From triple helix - Winter 2012 - Changing Direction [p18]
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Sarah Maidment stares the experienceof changing specialties.
'I think you'd be better suited to General Practice.' My mother'swords hung heavily in my mind. I had received offers of specialty training in paediatrics from two different deaneries. Not one but two doors had opened for me in paediatrics. I felt this was where God wa sleading me. The question in my mind was not, 'which specialty?' bu rather, 'Which deanery?
' 'Trust in the LORD with all your heart and lean not on your own understanding; in all your ways submit to him,and he will make your paths straight' (Proverbs 3:5-6).
My parents, both doctors, inspired me to study medicine. I had always thought I would follow in their footsteps, training in general practice. Throughout medical school and my Foundation jobs, I discovered I enjoyed paediatrics. Having been encouraged by a number of influential, enthusiastic paediatricians, a medical school prize and a publication, I started to consider seriously a career in this specialty. Ultimately, I wanted to serve God and glorify him in my work- whatever I ended up doing- and to train in a specialty that I could usefully take abroad to a developing country.
'For I know the plans I have for you,' declares the LORD, 'plans to prosper you and not to harm you, plans to give you hope and a future. Then you will call on me and come and pray to me, and I will listen to you. You will seek me and find me when you seek me with all your heart' (Jeremiah 29:11-13).
I applied for Paediatrics in the two most competitive deaneries in the UK, so I thought it would be wise to apply for general practice as a back-up option.
This was a stressful time for my peers but I had a real sense of peace, knowing that God was in control and that whatever happened the outcome was safe in his hands.
'And we know that in all things God works for the good of those who love him, who have been called according to his purpose' (Romans 8:28).
I found the transition to specialty training particularlydifficult. I had moved to a new deanery, leaving behind all of my friends, church and a hospital where I was known, trusted and 'knew the system'.
I found paediatrics stressful: screaming children, anxious parents. Even a simple task such as taking blood became a mammoth undertaking, requiring several pairs of hands, a box of toys and a great deal of nerve. I struggled to 'perform' to the level of perfection expected of me.
It was a busy hospital in a deprived area, with a demanding,exhausting rota. I felt unsupported by my seniors. There were times when I arrived at work in tears. This wasn't me. It was a real challenge to be a shining light for Jesus in the workplace when I was struggling to be joyful in my work.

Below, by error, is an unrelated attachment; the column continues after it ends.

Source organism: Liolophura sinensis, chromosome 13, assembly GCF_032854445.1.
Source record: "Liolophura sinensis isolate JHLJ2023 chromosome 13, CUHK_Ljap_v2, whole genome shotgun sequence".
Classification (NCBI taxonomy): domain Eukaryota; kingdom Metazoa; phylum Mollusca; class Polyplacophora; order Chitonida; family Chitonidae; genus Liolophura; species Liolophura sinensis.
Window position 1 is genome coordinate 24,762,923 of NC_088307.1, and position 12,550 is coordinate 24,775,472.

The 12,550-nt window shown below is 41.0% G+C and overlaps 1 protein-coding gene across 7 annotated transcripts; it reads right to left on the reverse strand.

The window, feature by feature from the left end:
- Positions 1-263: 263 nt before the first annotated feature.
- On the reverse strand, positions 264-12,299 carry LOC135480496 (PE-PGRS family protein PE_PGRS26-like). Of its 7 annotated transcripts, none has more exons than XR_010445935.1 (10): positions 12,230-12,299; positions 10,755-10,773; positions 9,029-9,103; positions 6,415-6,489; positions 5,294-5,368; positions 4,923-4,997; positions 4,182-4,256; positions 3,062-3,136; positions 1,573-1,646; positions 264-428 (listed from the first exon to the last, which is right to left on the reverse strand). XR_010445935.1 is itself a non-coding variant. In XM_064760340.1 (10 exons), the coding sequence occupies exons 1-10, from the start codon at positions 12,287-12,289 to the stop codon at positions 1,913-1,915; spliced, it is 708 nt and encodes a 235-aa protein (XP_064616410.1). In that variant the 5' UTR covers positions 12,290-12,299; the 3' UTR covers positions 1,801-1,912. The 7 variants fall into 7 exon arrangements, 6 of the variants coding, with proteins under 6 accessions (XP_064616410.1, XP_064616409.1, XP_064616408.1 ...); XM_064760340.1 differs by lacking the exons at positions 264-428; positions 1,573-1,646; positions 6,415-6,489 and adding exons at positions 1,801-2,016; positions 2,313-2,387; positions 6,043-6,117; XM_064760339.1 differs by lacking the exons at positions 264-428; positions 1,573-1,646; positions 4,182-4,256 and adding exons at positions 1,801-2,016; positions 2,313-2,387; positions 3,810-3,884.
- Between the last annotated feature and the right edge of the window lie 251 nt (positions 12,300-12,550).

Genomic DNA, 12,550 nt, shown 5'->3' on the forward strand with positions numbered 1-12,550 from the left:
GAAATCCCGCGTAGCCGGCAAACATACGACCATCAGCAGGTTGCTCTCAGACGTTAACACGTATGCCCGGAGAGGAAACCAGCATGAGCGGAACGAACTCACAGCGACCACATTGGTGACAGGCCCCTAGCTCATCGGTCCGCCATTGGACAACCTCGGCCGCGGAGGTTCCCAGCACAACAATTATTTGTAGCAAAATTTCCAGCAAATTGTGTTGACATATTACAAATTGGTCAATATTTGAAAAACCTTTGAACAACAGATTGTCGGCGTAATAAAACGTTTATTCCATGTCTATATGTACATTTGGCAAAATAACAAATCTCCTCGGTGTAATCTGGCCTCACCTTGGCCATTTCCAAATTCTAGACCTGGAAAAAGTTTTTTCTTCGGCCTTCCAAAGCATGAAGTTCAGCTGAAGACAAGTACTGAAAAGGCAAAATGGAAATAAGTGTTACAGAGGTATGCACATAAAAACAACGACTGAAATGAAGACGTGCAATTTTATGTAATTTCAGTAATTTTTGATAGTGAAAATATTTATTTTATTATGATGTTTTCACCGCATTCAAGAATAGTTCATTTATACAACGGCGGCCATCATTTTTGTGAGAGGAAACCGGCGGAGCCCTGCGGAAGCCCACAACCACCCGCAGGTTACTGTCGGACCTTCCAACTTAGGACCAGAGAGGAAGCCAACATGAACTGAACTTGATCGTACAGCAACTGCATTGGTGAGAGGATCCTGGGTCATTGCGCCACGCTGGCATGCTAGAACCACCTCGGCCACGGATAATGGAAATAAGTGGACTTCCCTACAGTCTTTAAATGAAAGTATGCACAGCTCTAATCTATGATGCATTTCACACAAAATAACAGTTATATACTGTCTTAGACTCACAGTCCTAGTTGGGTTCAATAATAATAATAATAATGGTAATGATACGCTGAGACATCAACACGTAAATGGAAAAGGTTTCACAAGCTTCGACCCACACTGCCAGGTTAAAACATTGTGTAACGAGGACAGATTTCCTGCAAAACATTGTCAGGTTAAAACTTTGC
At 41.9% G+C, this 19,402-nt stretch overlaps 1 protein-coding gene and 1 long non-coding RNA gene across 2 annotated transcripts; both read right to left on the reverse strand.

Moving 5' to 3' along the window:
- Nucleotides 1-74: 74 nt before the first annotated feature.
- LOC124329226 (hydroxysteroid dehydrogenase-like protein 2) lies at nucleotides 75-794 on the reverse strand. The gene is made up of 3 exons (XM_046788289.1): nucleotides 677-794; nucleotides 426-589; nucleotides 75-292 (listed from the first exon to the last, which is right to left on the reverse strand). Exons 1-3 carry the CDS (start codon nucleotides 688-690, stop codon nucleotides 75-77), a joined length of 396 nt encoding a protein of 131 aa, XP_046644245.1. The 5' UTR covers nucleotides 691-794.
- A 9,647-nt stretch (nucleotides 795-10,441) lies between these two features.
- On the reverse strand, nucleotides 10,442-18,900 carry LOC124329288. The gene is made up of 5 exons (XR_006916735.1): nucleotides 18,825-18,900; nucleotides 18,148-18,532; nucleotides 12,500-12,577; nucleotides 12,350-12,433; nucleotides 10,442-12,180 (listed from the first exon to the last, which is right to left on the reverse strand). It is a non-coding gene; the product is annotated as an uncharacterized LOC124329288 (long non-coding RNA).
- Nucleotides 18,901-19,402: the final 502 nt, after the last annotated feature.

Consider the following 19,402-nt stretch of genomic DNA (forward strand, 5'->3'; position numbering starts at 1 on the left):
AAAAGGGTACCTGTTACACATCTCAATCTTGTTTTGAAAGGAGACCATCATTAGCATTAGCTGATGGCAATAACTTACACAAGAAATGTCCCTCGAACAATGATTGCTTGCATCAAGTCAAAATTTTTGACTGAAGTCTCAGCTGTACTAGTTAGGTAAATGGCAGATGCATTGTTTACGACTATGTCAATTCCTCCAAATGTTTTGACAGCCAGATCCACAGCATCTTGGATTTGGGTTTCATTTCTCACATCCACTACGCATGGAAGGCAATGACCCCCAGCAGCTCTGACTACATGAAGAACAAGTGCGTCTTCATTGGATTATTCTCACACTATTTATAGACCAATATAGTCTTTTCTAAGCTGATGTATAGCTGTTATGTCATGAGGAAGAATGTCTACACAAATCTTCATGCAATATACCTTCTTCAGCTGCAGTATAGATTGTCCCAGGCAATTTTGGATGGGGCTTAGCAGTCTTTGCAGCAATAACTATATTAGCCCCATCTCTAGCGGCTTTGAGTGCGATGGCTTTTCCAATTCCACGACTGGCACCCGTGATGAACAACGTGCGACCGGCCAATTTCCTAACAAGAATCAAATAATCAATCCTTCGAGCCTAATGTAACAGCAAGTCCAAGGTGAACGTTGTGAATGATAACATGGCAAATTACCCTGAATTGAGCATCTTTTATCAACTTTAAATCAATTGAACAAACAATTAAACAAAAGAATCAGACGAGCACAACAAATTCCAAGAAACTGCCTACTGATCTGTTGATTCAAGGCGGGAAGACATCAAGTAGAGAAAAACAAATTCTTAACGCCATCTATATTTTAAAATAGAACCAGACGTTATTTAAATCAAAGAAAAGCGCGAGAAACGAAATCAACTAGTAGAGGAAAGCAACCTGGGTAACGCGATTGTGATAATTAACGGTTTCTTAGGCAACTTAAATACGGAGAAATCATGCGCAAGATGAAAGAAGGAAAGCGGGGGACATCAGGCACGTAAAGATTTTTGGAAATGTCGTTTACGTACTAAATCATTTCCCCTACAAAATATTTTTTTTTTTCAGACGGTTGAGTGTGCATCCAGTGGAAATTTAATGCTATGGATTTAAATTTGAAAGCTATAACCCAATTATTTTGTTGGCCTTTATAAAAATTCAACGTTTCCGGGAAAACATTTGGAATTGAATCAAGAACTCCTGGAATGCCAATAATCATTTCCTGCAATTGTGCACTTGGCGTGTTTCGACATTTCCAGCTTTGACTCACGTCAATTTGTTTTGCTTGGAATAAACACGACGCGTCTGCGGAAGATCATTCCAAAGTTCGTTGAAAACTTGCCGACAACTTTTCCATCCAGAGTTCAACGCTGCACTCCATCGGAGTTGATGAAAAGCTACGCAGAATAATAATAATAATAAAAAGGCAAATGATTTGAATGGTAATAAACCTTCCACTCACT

'Rejoice always, pray continually, give thanks in all circumstances; for this is God's will for you in Christ Jesus'(1Thessalonians 5:16-18). Thankfully, God had prepared the way for me. Despite leaving behind my 'social network' I quickly settled into a local church and joined a home group. My new church family gave me a tremendous amount of support through this difficult time.
It was becoming clear that paediatrics was not the career for me. I was going to have to make some important decisions. Training in paediatrics would mean at least seven more years of shift work. I would still be working night shifts as a consultant. It would be a challenge to combine this career with my extra-curricular interests. I had just started racing for a women's cycling team and longed to serve more actively at church. I had to consider the 'contextual'factors. Would things have been different if I had started my training in a different hospital, or with friends and family nearby? Would the grass really be greener on the other side?
After much prayer, I talked things through with a consultant whomI trusted and decided to apply for GP training.
Interviews came round. I was more nervous the second time round but I felt better prepared, having had an extra year of experience. I trusted that God had a plan and I was open to the fact that this might be to struggle on and serve him in paediatrics.
I was overjoyed to be offered a place on the Oxford GP trainingscheme. Rather than rushing into a decision, I spent time praising God and seeking his guidance.
So where was God in all of this? Why would God open doors into a career in paediatrics and then seemingly close them again? Did I spend enough time praying and committing everything to the Lord the first time round? Could this year in paediatrics be preparing me for something in the future? I felt God was leading me into general practice, so I accepted the offer.
Changing specialties was the best decision I could have made and I don't have any regrets. Once I had settled into another new hospital and overcome my fear of relatively enormous cannulas, I started to enjoy work again, arriving with a smile on my face and a spring in my step, overflowing with joy that only comes from the Lord. 'Consider it pure joy, my brothers and sisters, whenever you face trials of many kinds, because you know that the testing of your faith produces perseverance' (James 1:2-3).
'I press on towards the goal to win the prize for which God has called me heavenwards in Christ Jesus' (Philippians 3:14).
Sarah Maidment is a GP trainee inOxford and a member of the CMF Junior Doctors'Committee.